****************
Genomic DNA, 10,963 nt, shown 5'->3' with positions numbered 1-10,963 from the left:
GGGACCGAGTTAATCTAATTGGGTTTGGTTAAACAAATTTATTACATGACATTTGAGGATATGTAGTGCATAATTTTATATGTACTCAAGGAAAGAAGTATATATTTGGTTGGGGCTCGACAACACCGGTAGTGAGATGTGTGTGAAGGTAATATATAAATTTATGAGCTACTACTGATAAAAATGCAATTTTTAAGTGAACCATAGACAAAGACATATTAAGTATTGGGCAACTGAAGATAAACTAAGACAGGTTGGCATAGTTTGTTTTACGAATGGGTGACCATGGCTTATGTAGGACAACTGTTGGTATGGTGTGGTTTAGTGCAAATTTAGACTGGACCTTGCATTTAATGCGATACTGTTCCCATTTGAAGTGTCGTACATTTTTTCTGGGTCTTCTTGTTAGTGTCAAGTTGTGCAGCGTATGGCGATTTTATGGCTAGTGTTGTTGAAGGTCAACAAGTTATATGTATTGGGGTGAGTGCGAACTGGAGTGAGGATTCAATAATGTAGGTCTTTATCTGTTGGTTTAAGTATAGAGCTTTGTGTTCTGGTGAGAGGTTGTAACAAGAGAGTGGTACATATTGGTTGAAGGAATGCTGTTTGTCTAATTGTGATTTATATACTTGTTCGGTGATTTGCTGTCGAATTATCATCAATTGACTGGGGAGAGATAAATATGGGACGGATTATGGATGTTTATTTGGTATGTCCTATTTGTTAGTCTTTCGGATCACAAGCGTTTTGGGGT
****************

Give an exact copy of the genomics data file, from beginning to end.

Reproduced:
Genomic DNA, 10,963 nt, shown 5'->3' with positions numbered 1-10,963 from the left:
GGGACCGAGTTAATCTAATTGGGTTTGGTTAAACAAATTTATTACATGACATTTGAGGATATGTAGTGCATAATTTTATATGTACTCAAGGAAAGAAGTATATATTTGGTTGGGGCTCGACAACACCGGTAGTGAGATGTGTGTGAAGGTAATATATAAATTTATGAGCTACTACTGATAAAAATGCAATTTTTAAGTGAACCATAGACAAAGACATATTAAGTATTGGGCAACTGAAGATAAACTAAGACAGGTTGGCATAGTTTGTTTTACGAATGGGTGACCATGGCTTATGTAGGACAACTGTTGGTATGGTGTGGTTTAGTGCAAATTTAGACTGGACCTTGCATTTAATGCGATACTGTTCCCATTTGAAGTGTCGTACATTTTTTCTGGGTCTTCTTGTTAGTGTCAAGTTGTGCAGCGTATGGCGATTTTATGGCTAGTGTTGTTGAAGGTCAACAAGTTATATGTATTGGGGTGAGTGCGAACTGGAGTGAGGATTCAATAATGTAGGTCTTTATCTGTTGGTTTAAGTATAGAGCTTTGTGTTCTGGTGAGAGGTTGTAACAAGAGAGTGGTACATATTGGTTGAAGGAATGCTGTTTGTCTAATTGTGATTTATATACTTGTTCGGTGATTTGCTGTCGAATTATCATCAATTGACTGGGGAGAGATAAATATGGGACGGATTATGGATGTTTATTTGGTATGTCCTATTTGTTAGTCTTTCGGATCACAAGCGTTTTGGGGT